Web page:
- St. Louis Metropolitan Police Department
- St. Louis police Major Michael Caruso
A St. Louis police commander is suing Chief Sam Dotson, alleging he was passed over for a promotion because he's white.
In the lawsuit filed today in federal court, Major Michael Caruso claims Dotson created a new lieutenant colonel position and promoted a black major, even though Caruso has more time on the job, more education and scored higher on the written test for the job.
"It just doesn't pass the smell test," says Caruso's attorney, Lynette Petruska of Pleban & Petruska Law.
Caruso, who holds a master's degree from Lindenwood University, joined the forced in 1976 and has risen through the ranks to his current job as division commander of airport police. He and two other majors — the department's North Patrol Division commander, Ronnie Robinson, and Rochelle Robinson, deputy commander for the Bureau of Operations — all applied in the fall of 2015 to lead what would become the Bureau of Communications.
The suit suggests Dotson, who is named along with the city as a defendant, had race on his mind when he created the new spot.
"Prior to Robinson being promoted to the rank of lieutenant colonel, Dotson told Jones that he needed to promote either her or Robinson to the newly created position," the lawsuit says. "As set forth above, both Jones and Robinson are African American. Caruso is Caucasian."
Dotson had previously streamlined the police department's brass, consolidating four lieutenant colonel positions into two. The problem, according to the suit, is that both of the remaining lieutenant colonels are white. So Dotson created the new job running communications and handpicked Robinson, according to the complaint.
- St. Louis Metropolitan Police Department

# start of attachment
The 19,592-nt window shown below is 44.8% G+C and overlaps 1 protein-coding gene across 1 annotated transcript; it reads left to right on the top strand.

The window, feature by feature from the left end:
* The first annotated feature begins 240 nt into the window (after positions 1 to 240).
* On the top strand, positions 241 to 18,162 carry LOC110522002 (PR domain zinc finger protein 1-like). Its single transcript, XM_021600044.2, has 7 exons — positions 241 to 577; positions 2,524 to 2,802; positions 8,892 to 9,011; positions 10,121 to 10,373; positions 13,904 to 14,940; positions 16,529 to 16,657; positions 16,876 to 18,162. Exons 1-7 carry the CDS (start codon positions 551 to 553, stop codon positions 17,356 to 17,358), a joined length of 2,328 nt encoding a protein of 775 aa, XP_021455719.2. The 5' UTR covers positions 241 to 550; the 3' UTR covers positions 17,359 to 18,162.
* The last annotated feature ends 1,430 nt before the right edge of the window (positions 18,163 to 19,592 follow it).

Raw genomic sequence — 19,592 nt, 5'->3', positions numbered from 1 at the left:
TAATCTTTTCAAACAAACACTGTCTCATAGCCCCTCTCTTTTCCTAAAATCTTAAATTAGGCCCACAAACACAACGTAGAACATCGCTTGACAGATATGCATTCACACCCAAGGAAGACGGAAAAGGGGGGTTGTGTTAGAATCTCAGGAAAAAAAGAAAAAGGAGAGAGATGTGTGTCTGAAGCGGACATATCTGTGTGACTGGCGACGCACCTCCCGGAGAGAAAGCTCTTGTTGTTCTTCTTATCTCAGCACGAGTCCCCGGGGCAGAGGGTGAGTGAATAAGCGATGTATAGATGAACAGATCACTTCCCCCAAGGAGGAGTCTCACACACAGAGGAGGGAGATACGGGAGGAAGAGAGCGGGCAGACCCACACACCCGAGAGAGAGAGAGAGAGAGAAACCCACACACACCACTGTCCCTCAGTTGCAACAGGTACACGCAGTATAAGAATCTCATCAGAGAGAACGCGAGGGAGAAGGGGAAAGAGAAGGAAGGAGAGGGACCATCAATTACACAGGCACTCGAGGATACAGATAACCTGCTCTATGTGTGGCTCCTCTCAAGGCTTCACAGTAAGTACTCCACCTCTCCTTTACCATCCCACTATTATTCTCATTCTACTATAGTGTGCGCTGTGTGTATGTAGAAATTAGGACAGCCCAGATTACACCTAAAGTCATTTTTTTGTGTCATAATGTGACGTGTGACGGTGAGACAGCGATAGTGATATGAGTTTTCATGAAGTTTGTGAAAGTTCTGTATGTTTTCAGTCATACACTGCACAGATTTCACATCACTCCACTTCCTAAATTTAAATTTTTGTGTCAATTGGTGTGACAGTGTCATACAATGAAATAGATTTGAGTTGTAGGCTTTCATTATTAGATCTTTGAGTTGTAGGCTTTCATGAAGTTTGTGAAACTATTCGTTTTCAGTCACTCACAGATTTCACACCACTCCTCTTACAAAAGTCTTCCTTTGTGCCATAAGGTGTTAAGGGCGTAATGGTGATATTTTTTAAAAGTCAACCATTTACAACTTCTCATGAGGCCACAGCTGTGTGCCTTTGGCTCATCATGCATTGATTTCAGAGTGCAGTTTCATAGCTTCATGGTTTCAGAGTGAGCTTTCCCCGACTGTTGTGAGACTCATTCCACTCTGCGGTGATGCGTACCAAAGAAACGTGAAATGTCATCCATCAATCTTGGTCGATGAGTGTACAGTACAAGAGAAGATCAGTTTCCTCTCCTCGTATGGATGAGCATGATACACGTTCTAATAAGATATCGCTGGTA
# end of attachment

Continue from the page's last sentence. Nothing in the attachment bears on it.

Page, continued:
- St. Louis police Lt. Col. Ronnie Robinson
Caruso claims he scored first on the written test, followed by Jones and then Robinson. He also has more than 39 years on the job, compared to Jones' 33 and Robinson's 26.
Caruso expected to be interviewed for the job as a result, but Robinson was promoted before that ever happened, he alleges.
"(Dotson) creates this position, and it appears he creates it so he can have an African American colonel," Petruska tells the Riverfront Times
Dotson and Robinson did not respond to a request for comment. (The department released a statement this evening. It's posted below.)
The move not only violated Caruso's civil rights, according to the suit, but it violated a federal judge's order not to racially discriminate against job candidates. The 2014 decree from U.S. District Judge Catherine Perry followed Sgt. David Bonenberger's successful (and lucrative) lawsuit against the city.
A federal jury awarded the white police supervisor $620,000
in 2013 after he was passed over for a high-ranking job at the police academy because of his race. The city challenged the decision, and the court eventually decided Bonenberger was owed another $170,000.
He's now suing again, alleging police brass retaliated against him because he beat them in court.
Petruska says Dotson and the city should have learned a lesson from the Bonenberger case.
"They should have known this is not the thing to do," Petruska says.
As part of the suit, Caruso is asking for the promotion he was denied along with an unspecified amount of money.
6:15 p.m. Update
— A spokeswoman for the St. Louis Metropolitan Police Department forwarded the following statement:
"The promotional process within the police department, as within all City departments, is administered by the Personnel Division of City of St. Louis.
"The St. Louis Police Officers' Association (SLPOA) previously filed a lawsuit against the City in regards to the promotional process for police officer to sergeant. The Ethical Society of Police (ESOP) has also been critical that there have not been enough promotions of American American officers. Therefore, the department has been criticized both for not promoting enough African American candidates, as well as for not promoting Caucasian candidates. The promotional process for lieutenant colonel, like all promotional processes, followed the civil service process outlined by the Personnel Division.
"Because this request involves pending litigation, the department cannot comment further."
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